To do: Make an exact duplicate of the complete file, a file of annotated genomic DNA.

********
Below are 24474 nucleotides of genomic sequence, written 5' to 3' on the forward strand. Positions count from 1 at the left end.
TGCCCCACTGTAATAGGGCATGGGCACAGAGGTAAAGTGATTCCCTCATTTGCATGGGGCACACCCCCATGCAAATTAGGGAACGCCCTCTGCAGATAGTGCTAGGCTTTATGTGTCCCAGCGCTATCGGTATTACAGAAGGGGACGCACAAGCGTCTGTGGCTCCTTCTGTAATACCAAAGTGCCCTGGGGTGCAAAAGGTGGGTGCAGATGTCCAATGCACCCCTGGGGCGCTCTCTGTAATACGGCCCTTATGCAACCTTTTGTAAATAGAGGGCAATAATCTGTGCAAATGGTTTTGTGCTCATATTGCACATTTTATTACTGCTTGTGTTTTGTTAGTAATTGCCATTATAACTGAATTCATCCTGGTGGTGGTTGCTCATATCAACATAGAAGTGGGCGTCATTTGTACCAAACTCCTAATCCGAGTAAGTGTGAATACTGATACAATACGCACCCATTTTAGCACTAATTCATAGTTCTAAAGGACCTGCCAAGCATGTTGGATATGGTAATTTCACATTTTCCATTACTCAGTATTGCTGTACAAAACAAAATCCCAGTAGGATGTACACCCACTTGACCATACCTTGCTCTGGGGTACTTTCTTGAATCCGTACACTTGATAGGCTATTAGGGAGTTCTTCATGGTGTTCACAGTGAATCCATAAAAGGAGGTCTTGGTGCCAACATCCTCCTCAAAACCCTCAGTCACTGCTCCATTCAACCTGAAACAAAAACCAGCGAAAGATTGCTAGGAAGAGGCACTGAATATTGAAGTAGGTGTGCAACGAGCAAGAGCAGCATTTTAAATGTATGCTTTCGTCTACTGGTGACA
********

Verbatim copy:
Below are 24474 nucleotides of genomic sequence, written 5' to 3' on the forward strand. Positions count from 1 at the left end.
TGCCCCACTGTAATAGGGCATGGGCACAGAGGTAAAGTGATTCCCTCATTTGCATGGGGCACACCCCCATGCAAATTAGGGAACGCCCTCTGCAGATAGTGCTAGGCTTTATGTGTCCCAGCGCTATCGGTATTACAGAAGGGGACGCACAAGCGTCTGTGGCTCCTTCTGTAATACCAAAGTGCCCTGGGGTGCAAAAGGTGGGTGCAGATGTCCAATGCACCCCTGGGGCGCTCTCTGTAATACGGCCCTTATGCAACCTTTTGTAAATAGAGGGCAATAATCTGTGCAAATGGTTTTGTGCTCATATTGCACATTTTATTACTGCTTGTGTTTTGTTAGTAATTGCCATTATAACTGAATTCATCCTGGTGGTGGTTGCTCATATCAACATAGAAGTGGGCGTCATTTGTACCAAACTCCTAATCCGAGTAAGTGTGAATACTGATACAATACGCACCCATTTTAGCACTAATTCATAGTTCTAAAGGACCTGCCAAGCATGTTGGATATGGTAATTTCACATTTTCCATTACTCAGTATTGCTGTACAAAACAAAATCCCAGTAGGATGTACACCCACTTGACCATACCTTGCTCTGGGGTACTTTCTTGAATCCGTACACTTGATAGGCTATTAGGGAGTTCTTCATGGTGTTCACAGTGAATCCATAAAAGGAGGTCTTGGTGCCAACATCCTCCTCAAAACCCTCAGTCACTGCTCCATTCAACCTGAAACAAAAACCAGCGAAAGATTGCTAGGAAGAGGCACTGAATATTGAAGTAGGTGTGCAACGAGCAAGAGCAGCATTTTAAATGTATGCTTTCGTCTACTGGTGACA